Be the Change: John Letendre – Narcan’s role in fighting opioids

For the Ledger-Transcript
Published: 2/3/2023 8:15:44 AM

The United States has been struggling with an opioid epidemic for approximately two decades. Some say it was was brought on by the now-well-known opioid OxyContin. However, we have heard the names of many other opioids during this epidemic such as morphine, codeine, heroin, oxycodone and fentanyl.

But what is Narcan?

Narcan is a well-known trade name for one form of naloxone hydrochloride, a substance that can stop and reverse the effects of an opioid overdose. Naloxone hydrochloride has a stronger affinity for opioid receptors in the brain and will displace opioids and thus reverse the effects of overdose.

Even though most people have only heard of Narcan in the past five to 10 years, the drug has been around for more than 60 years. In March 1961, Dr. Jack Fishman and Dr. Mozes Lewenstein applied for one of the first patents for naloxone. In 1971, the U.S. Food and Drug Administration approved the use of naloxone for the treatment of opioid overdose. This was right around the time that the first heroin epidemic began in many major U.S. cities, but Narcan was not readily available.

Over the ensuing 50-plus years, naloxone has proven to be safe and effective in the reversal of opioid overdose. There are little to no negative effects associated with the use of Narcan, and it will not hurt somebody who might receive a dose accidentally, as in the person has become unconscious for a reason other than overdose.

There is no street value to Narcan because it does not cause any euphoric effects; you cannot get “high” on Narcan.

Some may ask why we bother reviving overdose victims – “Those [drug users] chose to use drugs, they are doing it to themselves.” Well, sort of. Early use is voluntary, but opiates are very good at not letting the user know they are hooked until it is too late. As a substance abuse counselor, I have seen people become addicted to opioids in several ways: through an injury, car accident or surgery; as a way to work longer hours without pain; and, yes, through recreational use.

What the general public does not realize is the opioid user in full-blown addiction is not having fun or getting high; they are miserable. They are in a constant cycle of having to find money and drugs, using them and starting all over again, like Sisyphus and his rock. They have become physically dependent on the drug and need to use it just to function or feel normal.

Most of the people I have worked seek help because they genuinely want to stop but can’t. The fear of withdrawal is always one of the top-rated barriers to abstinence. I have asked opiate users in recovery to try and describe the physical manifestation of withdrawal, and most have a hard time to even put it into words. Those who have offered an explanation have said, “Assume the worst flu you have ever had and multiply that by 10 … at least,” or “I felt like I had 1,000 bugs crawling under my skin.”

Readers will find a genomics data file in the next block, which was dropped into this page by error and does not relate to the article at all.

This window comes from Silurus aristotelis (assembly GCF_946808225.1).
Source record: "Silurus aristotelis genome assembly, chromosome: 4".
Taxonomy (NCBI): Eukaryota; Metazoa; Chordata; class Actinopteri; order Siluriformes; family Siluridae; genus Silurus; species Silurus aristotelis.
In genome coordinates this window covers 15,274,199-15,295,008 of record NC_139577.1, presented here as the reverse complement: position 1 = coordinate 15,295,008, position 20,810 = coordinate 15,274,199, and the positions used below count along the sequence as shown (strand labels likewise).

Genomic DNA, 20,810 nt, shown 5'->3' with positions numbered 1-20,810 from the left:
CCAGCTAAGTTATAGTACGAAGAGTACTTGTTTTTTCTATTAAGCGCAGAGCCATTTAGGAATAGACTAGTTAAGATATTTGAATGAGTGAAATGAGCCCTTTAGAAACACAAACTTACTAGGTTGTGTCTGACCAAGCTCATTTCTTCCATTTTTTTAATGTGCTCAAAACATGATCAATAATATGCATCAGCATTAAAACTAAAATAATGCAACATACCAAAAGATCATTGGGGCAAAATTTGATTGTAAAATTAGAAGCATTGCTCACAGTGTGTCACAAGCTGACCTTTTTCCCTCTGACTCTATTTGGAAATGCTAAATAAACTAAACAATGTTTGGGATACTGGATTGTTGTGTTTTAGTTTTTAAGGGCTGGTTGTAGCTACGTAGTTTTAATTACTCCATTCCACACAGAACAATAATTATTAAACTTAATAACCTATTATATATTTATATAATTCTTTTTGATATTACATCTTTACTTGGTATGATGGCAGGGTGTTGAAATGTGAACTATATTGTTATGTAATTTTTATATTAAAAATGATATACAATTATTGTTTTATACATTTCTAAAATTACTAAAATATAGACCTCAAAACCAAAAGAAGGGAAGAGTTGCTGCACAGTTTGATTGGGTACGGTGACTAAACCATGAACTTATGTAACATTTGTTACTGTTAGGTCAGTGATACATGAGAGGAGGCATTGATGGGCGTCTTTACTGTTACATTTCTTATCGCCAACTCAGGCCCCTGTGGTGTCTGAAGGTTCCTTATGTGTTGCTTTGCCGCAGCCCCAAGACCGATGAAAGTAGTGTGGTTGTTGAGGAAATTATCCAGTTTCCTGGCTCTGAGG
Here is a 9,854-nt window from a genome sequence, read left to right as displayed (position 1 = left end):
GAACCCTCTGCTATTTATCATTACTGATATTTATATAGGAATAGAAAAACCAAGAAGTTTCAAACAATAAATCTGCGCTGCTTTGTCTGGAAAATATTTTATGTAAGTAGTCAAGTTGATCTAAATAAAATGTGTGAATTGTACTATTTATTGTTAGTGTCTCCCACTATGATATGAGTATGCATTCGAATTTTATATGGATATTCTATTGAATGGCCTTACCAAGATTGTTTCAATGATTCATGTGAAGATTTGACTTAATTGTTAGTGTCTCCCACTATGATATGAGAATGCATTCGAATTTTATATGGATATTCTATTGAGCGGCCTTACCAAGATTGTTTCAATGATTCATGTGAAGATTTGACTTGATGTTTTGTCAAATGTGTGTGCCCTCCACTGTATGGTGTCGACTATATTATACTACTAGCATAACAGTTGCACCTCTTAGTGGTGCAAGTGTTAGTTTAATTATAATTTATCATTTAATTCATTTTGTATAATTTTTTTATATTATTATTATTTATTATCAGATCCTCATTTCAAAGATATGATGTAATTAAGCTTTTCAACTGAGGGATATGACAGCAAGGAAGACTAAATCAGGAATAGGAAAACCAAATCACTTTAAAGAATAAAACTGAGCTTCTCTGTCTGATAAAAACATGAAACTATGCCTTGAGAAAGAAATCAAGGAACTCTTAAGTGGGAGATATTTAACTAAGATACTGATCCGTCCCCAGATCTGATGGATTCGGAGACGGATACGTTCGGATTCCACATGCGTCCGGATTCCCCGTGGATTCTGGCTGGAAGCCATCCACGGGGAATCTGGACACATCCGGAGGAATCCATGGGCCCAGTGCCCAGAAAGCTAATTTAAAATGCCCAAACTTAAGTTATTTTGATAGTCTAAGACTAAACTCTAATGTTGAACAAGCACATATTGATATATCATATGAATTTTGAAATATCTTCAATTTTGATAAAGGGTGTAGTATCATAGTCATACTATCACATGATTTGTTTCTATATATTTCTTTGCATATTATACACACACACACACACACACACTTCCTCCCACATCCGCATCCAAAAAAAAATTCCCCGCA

Opiates have been abused for centuries, but there has never been a time in history when they’ve been as lethal as they are today. Either risk dying, or spend several days feeling like you want to die; either way is not an enviable choice. This is why we use Narcan, because a person caught up in a vicious cycle of addiction does not need to be kicked when they are down. A person who dies of an overdose does not have a second chance to find recovery.

The overdose victim may have children and they most certainly have people who love them and want them to stop. However, try as they might, they are powerless compared to the obsession for the drug. The National Institutes on Drug Abuse (NIDA) define addiction as “a chronic, relapsing disease.” We need to give people who use drugs the same care and concerns we would those with other chronic illnesses such as diabetes or heart disease, with patience, care and treatment.

If you or a loved one has a problem with addiction of any kind, there are resources available. Going to will connect you to a Support and Resource Guide created by Be the Change Behavioral Health Task Force and published by the Monadnock Ledger-Transcript.

You will find information on help with substance abuse and other addictions as well as a variety of other resources. The state clearinghouse on all sorts of assistance can be accessed by dialing 211.

If you would like to get a Narcan kit to have on hand, they are available through The Doorway at Cheshire Medical Center, or your local pharmacy may have them. If you would like to have a group training on the proper use of Narcan, along with a supply of kits at no charge, you can call me at (603) 354-5454, Ext. 2378, to schedule.

John Letendre is continuum of care facilitator at Cheshire Medical Center in Keene. Be the Change – Behavioral Health Task Force consists of concerned citizens and organizations in western Hillsborough County focused on educating and promoting local resources for prevention, treatment and recovery from substance use disorders and behavioral health challenges.

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